There are certain moments in our lives that are particularly suited to self-reflection. As graduation is steadily approaching, I’ve found myself more enveloped in these moments, thinking about how I’ve changed — and noticing the changes in others. Thinking about what I’ve learned, the people I’ve met, the experiences most impactful — regardless of their seeming insignificant at the time. And vice versa of course — thinking of the moments we hoped would be big, that should have been big … but seem so far away now.
There are two people who, when I’m caught up in these moments of reflection, I seem to think about the most, because through them I can say I am leaving UCLA with a dual education: one in biology and the other in Jewish life — the second of which will undoubtedly be more practical, more relevant, and more meaningful as I leave the world of college. They have given to me, and to so many others, an immense appreciation and understanding of what it means to be Jewish. They have set expectations of us and challenged us because, as they’ve reminded us, we really are great, and they see it. They’ve unburied the treasure sitting in our backyards, after we’ve spent so much time looking elsewhere. Now they are moving on to their next great adventure in San Diego, and leaving UCLA behind.
And it’s for that reason, that when it came to finding a way to express my gratitude for these people, I found myself spending hours and hours thinking about just how best to go about it. Because there was just too much to say and every bit worth saying. But then I thought, why should I be so stressed to find the exact words when there are so many people who can help me find them? And so I gathered the troops.
Rabbi Rupp’s Parting Words of Advice:
1. “We spend so much time looking for meaning in college and in life. We’re like the person who spends years searching for a treasure only to find it buried in their backyard. People! There is so much meaning buried in our backyard. It’s called Judaism. It’s worth your while to look into it.”
2.“Don’t think that you can go through college without it affecting you. Most college students hide behind this idea that we are too young to make decisions, but old enough to make choices. Which is ironic. The reality is, that you are not old enough to make your own choices because more times than not you’ll make dumb ones—because that’s the nature of being young. That said, you are old enough to carry the consequences of those choices with you in a way that profoundly and psychologically impacts the kind of person you are and the relationships you will have in the future. So my advice is: latch onto a mentor you admire. Someone who is older, who’s been through it, and can guide you in making those choices, in becoming the person you aspire to be.”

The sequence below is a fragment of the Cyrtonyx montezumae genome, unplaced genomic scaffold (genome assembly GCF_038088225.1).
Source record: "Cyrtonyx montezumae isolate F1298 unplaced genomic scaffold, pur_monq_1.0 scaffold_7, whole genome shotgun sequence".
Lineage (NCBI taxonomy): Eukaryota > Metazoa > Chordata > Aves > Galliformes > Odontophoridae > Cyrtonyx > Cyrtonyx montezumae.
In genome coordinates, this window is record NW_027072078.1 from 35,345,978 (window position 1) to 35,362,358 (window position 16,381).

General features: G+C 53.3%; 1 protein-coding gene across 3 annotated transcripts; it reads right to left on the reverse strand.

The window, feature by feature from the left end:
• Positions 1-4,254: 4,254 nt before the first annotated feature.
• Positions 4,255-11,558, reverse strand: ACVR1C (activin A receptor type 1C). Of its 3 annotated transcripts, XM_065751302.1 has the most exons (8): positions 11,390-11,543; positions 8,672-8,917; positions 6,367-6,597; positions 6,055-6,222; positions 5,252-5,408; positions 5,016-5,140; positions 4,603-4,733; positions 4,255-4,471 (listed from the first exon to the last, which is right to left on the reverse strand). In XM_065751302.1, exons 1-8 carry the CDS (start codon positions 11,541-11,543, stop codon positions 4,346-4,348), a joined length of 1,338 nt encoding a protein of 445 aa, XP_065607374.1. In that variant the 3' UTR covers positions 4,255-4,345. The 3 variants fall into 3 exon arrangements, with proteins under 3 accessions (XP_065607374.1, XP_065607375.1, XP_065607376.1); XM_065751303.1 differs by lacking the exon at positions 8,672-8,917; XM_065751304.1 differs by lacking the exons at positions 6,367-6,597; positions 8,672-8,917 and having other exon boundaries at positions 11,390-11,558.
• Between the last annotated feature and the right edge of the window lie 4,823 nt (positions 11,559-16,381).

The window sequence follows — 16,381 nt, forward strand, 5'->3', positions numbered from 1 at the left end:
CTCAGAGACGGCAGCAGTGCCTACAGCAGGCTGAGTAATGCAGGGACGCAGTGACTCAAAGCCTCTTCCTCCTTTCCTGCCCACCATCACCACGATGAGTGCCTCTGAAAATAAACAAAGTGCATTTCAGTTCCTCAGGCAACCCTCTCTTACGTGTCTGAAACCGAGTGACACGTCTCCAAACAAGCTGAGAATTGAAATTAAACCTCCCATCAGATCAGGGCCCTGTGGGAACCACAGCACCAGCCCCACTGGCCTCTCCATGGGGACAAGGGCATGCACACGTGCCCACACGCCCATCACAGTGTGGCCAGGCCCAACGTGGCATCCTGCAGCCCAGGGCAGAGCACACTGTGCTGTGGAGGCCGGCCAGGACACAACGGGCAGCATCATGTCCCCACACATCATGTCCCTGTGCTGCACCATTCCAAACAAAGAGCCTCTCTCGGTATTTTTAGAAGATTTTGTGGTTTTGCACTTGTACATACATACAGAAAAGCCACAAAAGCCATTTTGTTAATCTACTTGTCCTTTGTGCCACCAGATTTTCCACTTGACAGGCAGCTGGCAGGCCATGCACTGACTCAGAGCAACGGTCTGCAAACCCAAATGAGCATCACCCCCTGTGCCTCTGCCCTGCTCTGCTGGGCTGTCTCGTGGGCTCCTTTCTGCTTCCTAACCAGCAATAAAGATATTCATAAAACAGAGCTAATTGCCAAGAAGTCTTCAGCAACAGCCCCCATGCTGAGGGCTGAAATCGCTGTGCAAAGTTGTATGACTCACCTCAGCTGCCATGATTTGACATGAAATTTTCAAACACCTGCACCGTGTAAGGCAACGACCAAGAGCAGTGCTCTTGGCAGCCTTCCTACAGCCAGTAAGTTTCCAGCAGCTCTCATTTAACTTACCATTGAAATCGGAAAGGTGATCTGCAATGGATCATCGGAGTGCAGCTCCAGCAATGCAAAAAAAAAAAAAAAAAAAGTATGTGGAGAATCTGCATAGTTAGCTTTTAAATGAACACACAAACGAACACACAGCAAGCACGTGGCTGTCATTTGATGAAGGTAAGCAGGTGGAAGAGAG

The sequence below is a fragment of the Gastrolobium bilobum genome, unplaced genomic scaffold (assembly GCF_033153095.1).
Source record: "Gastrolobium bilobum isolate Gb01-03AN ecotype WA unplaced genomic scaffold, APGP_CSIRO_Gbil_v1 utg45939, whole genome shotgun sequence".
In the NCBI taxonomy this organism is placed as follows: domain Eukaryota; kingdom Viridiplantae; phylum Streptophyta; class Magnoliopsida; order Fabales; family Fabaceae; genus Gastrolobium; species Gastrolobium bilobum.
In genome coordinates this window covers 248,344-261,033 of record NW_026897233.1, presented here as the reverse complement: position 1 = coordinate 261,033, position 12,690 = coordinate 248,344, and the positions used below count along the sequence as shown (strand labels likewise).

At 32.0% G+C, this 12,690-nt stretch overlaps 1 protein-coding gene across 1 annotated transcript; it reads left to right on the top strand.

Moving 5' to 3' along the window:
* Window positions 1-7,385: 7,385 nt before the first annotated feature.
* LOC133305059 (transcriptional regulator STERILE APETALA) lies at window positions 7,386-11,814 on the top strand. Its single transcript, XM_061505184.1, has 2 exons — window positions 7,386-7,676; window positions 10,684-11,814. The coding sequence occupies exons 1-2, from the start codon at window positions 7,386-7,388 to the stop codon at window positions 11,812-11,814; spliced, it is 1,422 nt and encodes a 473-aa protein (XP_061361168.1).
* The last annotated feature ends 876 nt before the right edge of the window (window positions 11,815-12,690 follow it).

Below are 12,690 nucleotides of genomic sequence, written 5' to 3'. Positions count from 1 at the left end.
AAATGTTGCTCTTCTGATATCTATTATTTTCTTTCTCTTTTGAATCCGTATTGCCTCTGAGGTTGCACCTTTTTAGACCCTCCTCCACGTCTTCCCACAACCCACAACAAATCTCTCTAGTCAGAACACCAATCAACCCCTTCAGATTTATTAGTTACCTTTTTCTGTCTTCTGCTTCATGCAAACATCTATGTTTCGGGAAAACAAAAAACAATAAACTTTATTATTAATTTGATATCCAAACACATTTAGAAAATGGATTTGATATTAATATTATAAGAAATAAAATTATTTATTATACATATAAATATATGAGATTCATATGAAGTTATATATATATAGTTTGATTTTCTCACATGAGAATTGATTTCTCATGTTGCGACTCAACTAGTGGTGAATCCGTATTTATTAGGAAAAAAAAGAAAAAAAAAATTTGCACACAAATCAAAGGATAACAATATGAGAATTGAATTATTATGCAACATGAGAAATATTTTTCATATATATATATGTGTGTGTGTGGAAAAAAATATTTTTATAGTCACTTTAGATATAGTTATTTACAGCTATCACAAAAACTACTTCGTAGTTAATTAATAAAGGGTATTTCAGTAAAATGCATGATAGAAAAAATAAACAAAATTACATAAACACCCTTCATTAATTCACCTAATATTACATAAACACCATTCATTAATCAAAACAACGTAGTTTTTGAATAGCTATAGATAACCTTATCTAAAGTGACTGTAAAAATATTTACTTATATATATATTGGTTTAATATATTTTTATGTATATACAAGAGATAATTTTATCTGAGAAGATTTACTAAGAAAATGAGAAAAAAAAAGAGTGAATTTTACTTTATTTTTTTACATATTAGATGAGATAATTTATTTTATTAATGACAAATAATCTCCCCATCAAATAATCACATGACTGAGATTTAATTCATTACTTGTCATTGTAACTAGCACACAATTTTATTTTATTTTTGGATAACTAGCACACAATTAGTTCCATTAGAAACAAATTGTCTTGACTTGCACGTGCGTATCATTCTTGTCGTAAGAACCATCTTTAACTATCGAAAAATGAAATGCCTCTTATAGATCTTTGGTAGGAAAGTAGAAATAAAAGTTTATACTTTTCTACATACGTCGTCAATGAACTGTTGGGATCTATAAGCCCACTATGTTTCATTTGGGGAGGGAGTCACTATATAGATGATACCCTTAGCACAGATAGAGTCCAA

3. “We all have an amazing potential for greatness. That said, we’re all replaceable. Don’t ever have an over-inflated idea of how important you are. And when it comes to affecting others, at the very best we are only gardeners cultivating their greatness.”
4. “Have your priorities straight. I’m a father first, rabbi second. Figure out what relationships are most important in your life and don’t neglect them.”
5. “Getting married is a good thing. Why? Because we’re supposed to live in an environment where we are focused on the needs of other people, on giving to people. And while you’re trying to find that ‘right’ person, don’t lose sight of the idea that you are not looking for someone perfect, you are looking to work on yourself in such a way that you become perfect for that person.”
6. “You can never completely learn to not have fear unless you have nothing to lose. You just have to learn to control your fear, that’s the key.” (Submitted by Mark Solovey)
7. “A person’s greatness lies not in what they walked into being good at inherently. It’s what they have accomplished, and how far they have come. This is a fundamental Jewish idea. Don’t forget that.”
8. “At this point, we may have no idea where we will end up one day. But the challenges that we’re going through now are the boot camp to build yourself into exactly the person you need to be in order to fulfill your purpose in this world. Wherever you will be is going to be built by those experiences now.” (submitted by Lisa Berezin)
Your Favorite “Ruppisms”:
“Fasten your seatbelt!” as an introduction to some amazing insight (submitted by Jay Saul and Tali Moore)
“You love that!” when hitting someone with a “truth bomb” (submitted by Omid Jonathon Elie)
“Yes! Do it!” (submitted by David Mostovoy)
“Ahh! This is tremendous!” while giving a D’var Torah.
Dear Rabbi and Julie Rupp:
“Thank you for creating such an open environment where I could always come to you with questions about Judaism. You’ve instilled in me an immense pride to be Jewish, and a love and understanding of Torah mitzvot. And besides being amazing teachers, you were there for me when I really need you…when my grandmother passed away. Thank you for everything. You’re truly an inspiration.” — Omid Jonathon Elie